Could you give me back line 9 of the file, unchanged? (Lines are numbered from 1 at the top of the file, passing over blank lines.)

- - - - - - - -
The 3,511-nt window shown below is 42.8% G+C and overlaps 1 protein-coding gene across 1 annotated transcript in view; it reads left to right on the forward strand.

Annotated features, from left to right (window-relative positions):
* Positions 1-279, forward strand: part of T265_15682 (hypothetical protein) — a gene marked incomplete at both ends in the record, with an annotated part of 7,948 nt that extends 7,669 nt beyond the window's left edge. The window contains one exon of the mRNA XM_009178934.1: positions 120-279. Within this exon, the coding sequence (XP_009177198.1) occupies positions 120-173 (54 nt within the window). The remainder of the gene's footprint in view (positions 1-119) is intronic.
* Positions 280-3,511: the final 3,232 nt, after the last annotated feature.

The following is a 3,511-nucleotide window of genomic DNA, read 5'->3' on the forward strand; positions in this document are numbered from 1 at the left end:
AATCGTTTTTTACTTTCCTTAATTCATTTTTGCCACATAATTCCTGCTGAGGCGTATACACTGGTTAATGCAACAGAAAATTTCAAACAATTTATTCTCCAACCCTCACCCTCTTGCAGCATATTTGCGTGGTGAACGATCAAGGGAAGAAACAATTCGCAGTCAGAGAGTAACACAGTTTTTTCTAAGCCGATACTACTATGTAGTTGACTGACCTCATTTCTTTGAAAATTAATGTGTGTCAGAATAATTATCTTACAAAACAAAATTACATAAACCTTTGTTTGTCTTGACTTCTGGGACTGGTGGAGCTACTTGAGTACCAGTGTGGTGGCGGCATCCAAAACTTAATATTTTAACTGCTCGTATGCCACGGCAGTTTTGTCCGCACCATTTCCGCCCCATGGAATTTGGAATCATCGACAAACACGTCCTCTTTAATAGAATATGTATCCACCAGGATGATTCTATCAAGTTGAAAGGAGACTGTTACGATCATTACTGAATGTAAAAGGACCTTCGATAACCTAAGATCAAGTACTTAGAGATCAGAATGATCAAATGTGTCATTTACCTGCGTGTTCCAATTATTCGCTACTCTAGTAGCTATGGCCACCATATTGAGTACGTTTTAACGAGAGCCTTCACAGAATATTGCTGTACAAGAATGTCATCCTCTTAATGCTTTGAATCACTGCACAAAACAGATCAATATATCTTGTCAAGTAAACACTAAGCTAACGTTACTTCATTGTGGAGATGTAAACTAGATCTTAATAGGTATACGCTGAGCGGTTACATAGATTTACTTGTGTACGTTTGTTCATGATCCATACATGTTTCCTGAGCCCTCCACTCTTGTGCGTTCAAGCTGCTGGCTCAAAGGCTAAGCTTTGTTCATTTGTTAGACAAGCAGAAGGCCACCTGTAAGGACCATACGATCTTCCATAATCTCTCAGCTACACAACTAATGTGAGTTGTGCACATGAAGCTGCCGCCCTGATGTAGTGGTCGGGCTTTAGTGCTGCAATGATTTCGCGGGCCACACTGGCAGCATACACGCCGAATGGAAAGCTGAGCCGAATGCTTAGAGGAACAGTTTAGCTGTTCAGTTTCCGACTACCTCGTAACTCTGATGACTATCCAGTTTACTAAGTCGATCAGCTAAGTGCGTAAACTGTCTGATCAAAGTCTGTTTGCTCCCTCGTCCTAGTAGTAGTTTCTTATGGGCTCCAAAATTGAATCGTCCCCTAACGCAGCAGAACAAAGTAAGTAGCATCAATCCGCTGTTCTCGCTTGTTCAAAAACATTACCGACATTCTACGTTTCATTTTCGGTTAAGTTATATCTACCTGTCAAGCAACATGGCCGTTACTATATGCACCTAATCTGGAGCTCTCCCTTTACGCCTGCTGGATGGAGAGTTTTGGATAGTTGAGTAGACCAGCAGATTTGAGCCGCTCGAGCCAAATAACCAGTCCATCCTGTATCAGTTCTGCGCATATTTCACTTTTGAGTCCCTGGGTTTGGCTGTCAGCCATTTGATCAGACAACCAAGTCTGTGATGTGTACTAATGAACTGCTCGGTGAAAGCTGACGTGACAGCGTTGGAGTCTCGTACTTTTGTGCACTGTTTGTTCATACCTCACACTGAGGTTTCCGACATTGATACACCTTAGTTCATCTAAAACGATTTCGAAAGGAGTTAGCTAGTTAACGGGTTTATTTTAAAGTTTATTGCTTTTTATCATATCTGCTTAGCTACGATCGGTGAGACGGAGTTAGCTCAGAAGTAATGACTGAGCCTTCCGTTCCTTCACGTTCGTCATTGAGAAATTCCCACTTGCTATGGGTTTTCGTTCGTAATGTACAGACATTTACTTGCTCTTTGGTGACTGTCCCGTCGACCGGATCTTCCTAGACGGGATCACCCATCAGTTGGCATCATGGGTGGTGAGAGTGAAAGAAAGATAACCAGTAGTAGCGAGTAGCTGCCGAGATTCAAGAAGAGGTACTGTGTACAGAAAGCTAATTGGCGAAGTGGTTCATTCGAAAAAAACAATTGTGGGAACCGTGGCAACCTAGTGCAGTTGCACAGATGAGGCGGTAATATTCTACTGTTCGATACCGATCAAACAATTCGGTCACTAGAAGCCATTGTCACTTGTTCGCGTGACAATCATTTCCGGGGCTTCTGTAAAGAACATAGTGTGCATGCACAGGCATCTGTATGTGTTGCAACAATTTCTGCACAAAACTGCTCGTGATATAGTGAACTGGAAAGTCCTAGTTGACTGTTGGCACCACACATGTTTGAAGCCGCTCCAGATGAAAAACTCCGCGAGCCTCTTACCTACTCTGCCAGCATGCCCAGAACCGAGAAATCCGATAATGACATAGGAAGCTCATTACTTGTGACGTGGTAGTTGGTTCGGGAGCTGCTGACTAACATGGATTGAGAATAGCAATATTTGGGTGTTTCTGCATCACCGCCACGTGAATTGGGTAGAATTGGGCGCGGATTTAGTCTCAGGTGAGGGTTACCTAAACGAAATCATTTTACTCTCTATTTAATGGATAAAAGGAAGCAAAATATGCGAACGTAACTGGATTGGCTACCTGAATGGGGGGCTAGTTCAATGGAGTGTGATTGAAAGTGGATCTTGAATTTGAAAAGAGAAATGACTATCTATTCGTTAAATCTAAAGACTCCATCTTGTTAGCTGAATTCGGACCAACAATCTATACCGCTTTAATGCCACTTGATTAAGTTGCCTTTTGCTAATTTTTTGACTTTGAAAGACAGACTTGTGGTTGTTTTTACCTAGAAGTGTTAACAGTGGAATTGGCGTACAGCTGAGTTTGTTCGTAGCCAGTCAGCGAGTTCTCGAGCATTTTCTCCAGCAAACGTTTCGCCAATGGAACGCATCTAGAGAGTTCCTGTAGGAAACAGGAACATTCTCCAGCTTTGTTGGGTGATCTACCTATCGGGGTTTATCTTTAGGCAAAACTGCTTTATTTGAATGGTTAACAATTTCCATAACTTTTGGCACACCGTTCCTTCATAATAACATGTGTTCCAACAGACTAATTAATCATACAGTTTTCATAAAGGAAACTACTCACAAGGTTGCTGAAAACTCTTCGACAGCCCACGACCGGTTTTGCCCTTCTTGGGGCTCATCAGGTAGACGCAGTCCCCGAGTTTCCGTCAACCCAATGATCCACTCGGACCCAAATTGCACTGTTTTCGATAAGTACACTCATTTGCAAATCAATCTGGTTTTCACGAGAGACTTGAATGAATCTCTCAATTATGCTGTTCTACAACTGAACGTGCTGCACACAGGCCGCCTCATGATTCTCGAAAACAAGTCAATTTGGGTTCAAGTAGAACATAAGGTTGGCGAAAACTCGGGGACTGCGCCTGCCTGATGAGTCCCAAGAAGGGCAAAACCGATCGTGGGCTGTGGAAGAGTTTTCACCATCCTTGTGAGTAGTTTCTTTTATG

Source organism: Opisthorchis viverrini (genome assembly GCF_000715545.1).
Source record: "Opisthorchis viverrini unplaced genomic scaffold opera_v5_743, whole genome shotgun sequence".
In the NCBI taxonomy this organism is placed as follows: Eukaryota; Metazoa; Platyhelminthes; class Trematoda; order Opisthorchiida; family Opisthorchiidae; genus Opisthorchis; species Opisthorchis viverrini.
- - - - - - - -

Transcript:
In the NCBI taxonomy this organism is placed as follows: Eukaryota; Metazoa; Platyhelminthes; class Trematoda; order Opisthorchiida; family Opisthorchiidae; genus Opisthorchis; species Opisthorchis viverrini.